John Bolton

John Bolton

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Wednesday, March 03, 2010

The Ultimate Hypocrisy: Reconciliation to Pass Health Care

Obama resorts to the majoritarian tactics he once condemned!

"We are not going to pass universal healthcare with a 50 plus one strategy. We're not going to have a serious, bold energy policy of the sort I proposed yesterday unless you build a working majority." --Sen. Barack Obama, October 2007

But as we now know, the statements above were nothing but campaign promises. And as Obama told John McCain at last week's health care summit: "the election's over." Today we see the REAL Barack Hussein Obama. He's NOT the champion of unity, bipartisanship and sensible government that he campaigned on.

Wednesday, March 3, 2010 President Obama declared the debate on health care over and announced his support to use reconciliation to pass health care. In a speech where he offered Republicans only window dressing compromise in a bill thousands of pages long, Republican ideas amounting to a few dozen pages will be inserted for show. Even the "compromise" on lawsuit reform, which is needed to control costs, is nothing more than a trial program in a few states which can easily be canceled with pressure from the Trial Lawyers who are heavy contributors to the Democrat Party.

You Lie Reid

And how about this whopper?

Reid tells attendees at last week's health care summit that "You are entitled to your own opinion, but not your own facts...No one has talked about reconciliation."

Those "opinions" were facts and Reid knew it at the time. The man is liar!

The Truth About Reconciliation

The same people, like Reid above, who openly lie about plans to use reconciliation have been doing a lot of spinning to justify use of that tactic. Like everything else they say, it's all a lie.

This Wall Street Journal editorial lays it out perfectly:
Abuse of Power
'An undemocratic disservice to our people and to the Senate's institutional role' -- Senator Robert Byrd
Wall Street Journal
MARCH 3, 2010

..."They know that this will take courage," Nancy Pelosi said in an interview over the weekend, speaking of the Members she'll try to strong-arm. "It took courage to pass Social Security. It took courage to pass Medicare," the Speaker continued. "But the American people need it, why are we here? We're not here just to self-perpetuate our service in Congress."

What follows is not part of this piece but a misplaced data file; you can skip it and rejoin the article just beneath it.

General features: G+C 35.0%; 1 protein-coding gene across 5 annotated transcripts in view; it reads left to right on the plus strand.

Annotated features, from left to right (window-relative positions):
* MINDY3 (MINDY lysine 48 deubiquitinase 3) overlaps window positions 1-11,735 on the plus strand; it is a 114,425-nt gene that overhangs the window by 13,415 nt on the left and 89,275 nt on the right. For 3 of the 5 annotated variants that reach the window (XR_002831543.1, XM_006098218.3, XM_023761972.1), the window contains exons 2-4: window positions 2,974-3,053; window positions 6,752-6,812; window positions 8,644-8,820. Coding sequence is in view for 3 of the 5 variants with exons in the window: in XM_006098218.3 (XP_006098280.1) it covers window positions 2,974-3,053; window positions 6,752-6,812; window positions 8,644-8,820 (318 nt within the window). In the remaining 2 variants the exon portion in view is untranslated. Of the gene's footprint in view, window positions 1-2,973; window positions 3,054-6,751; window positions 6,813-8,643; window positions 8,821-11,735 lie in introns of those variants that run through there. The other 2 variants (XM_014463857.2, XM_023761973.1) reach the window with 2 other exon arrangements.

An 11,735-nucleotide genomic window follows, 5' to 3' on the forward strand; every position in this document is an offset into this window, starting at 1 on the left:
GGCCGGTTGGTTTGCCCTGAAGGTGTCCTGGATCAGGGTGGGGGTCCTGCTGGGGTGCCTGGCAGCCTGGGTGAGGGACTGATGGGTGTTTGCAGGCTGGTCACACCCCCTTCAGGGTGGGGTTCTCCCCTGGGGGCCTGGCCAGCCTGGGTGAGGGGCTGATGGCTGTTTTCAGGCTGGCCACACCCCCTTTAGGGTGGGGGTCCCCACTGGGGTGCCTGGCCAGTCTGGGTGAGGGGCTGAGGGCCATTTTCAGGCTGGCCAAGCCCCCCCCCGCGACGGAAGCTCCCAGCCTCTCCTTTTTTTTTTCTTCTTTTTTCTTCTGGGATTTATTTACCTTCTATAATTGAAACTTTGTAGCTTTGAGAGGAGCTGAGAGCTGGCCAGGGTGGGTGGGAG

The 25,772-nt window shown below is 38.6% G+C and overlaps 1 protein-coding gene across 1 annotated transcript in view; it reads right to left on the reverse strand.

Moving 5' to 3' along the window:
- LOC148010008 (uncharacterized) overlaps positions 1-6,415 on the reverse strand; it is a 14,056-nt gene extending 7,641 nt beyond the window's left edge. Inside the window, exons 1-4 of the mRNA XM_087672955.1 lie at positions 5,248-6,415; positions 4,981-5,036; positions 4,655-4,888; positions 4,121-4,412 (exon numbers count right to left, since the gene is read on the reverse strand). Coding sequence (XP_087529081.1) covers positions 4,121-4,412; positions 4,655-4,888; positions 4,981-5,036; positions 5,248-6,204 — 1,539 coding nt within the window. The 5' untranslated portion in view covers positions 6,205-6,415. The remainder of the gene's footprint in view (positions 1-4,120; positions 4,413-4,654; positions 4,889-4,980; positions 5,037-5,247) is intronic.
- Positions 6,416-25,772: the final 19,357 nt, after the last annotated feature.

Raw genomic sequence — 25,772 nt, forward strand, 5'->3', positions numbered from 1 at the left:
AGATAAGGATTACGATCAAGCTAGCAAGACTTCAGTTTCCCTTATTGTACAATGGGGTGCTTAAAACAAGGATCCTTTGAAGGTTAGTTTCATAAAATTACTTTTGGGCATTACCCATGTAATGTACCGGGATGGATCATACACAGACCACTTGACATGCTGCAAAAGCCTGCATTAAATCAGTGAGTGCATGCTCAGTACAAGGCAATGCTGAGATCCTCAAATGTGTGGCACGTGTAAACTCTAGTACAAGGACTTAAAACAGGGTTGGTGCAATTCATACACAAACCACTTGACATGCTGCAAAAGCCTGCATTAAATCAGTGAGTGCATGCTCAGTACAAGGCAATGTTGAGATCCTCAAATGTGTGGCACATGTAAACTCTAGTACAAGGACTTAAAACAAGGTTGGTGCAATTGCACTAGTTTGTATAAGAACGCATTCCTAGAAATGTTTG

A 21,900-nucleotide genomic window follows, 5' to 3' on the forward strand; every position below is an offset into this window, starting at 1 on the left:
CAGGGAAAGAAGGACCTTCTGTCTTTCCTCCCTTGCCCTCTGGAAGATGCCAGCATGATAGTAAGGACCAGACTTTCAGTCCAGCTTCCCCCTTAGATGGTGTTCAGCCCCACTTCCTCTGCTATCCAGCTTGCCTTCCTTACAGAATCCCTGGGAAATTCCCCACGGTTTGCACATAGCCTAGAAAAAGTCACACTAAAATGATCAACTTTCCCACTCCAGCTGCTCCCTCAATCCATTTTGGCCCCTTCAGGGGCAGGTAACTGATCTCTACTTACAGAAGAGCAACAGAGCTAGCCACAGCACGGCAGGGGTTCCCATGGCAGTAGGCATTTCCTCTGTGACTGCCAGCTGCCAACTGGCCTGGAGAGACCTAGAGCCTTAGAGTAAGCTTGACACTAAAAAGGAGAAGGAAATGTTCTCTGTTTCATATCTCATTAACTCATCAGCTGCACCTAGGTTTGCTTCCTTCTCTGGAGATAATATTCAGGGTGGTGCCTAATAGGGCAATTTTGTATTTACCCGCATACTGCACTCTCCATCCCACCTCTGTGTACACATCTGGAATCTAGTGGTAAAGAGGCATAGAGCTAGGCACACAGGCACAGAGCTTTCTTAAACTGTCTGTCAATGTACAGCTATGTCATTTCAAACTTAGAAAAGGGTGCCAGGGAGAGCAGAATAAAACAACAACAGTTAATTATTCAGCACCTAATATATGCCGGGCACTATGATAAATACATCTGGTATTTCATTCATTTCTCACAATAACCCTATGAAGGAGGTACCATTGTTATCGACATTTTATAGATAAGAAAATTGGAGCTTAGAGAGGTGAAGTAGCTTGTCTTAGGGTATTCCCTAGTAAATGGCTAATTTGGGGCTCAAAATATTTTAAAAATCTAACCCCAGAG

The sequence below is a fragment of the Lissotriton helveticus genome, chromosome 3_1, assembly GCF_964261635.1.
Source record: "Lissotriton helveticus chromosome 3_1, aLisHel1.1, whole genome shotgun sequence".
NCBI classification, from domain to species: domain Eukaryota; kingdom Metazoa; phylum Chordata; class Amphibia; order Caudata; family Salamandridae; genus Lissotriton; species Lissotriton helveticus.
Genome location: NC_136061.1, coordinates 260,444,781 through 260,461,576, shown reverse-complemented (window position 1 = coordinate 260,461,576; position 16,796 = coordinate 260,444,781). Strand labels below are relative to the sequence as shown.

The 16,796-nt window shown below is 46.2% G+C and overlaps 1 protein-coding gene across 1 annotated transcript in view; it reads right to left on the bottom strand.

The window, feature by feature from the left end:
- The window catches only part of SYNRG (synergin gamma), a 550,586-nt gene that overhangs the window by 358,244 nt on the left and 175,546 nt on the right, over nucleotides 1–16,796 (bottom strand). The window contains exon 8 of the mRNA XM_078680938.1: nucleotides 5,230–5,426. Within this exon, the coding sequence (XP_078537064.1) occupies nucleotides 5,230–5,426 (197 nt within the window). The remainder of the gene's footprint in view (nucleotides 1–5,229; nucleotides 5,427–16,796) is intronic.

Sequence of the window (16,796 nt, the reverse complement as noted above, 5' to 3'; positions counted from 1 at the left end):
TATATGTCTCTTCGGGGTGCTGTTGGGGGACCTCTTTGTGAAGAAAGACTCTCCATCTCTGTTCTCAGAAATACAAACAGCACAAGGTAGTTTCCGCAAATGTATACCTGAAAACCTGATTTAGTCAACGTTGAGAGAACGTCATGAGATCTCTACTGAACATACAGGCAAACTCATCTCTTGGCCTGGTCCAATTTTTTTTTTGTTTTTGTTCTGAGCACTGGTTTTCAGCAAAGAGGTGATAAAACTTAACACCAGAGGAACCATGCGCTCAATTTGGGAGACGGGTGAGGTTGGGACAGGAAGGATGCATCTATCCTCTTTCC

Leave aside the irony of invoking "the American people" on behalf of a bill that consistently has been 10 to 15 points underwater in every poll since the fall, and is getting more unpopular by the day, particularly among independents. As Maine Republican Olympia Snowe pointed out in a speech last December, Social Security passed when Democrats controlled both Congress and the White House, yet 64% of Senate Republicans and 79% of the House GOP voted for it. More than half of the Senate Republican caucus voted for Medicare in 1965. Historically, major social legislation has always been bipartisan, because it reflects a durable political consensus.

Reconciliation is the last mathematical gasp for ObamaCare because Democrats can't sell their policy to Senator Snowe, any other Republican, or even dozens of Democrats. This raw exercise of political power is of a piece with the copious corruption and bribery—such as the Cornhusker kickbacks and special tax benefits for union members—that liberals had to use to get even this far.

Democrats often point to welfare reform in 1996 as a reconciliation precedent, yet that bill passed the Senate with 78 votes, including Joe Biden and half of the Democratic caucus. The children's health insurance program in 1997 was steered through Congress with reconciliation, but it, too, was built on strong (if misguided) bipartisan support. The Balanced Budget Act of 1997 that created Schip passed 85-15, including 43 Republicans. Even President Bush's 2001 tax cuts, another case in reconciliation point, were endorsed by 12 Senate Democrats.
Regrets, they've got a few. Yet these Democratic Sinatras will still do it their way. President Obama is expected to endorse reconciliation in remarks this morning.

The goal is to permanently expand the American entitlement state with a vast apparatus of subsidies and regulations while the political window is still (barely) open, regardless of the consequences or the overwhelming popular condemnation. As Mr. Obama fatalistically said after his health summit, if voters don't like it, "then that's what elections are for."

In other words, he's volunteering Democrats in Congress to march into the fixed bayonets so he can claim an LBJ-level legacy like the Great Society that will be nearly impossible to repeal. This would be an unprecedented act of partisan arrogance that would further mark Democrats as the party of liberal extremism. If they think political passions are bitter now, wait until they pass ObamaCare.

Neal Boortz found this quote which sums up what we are witnessing today:
"When plunder becomes a way of life for a group of men living together in society, they create for themselves in the course of time a legal system that authorizes it and a moral code that justifies it."

--Frederic Bastiat

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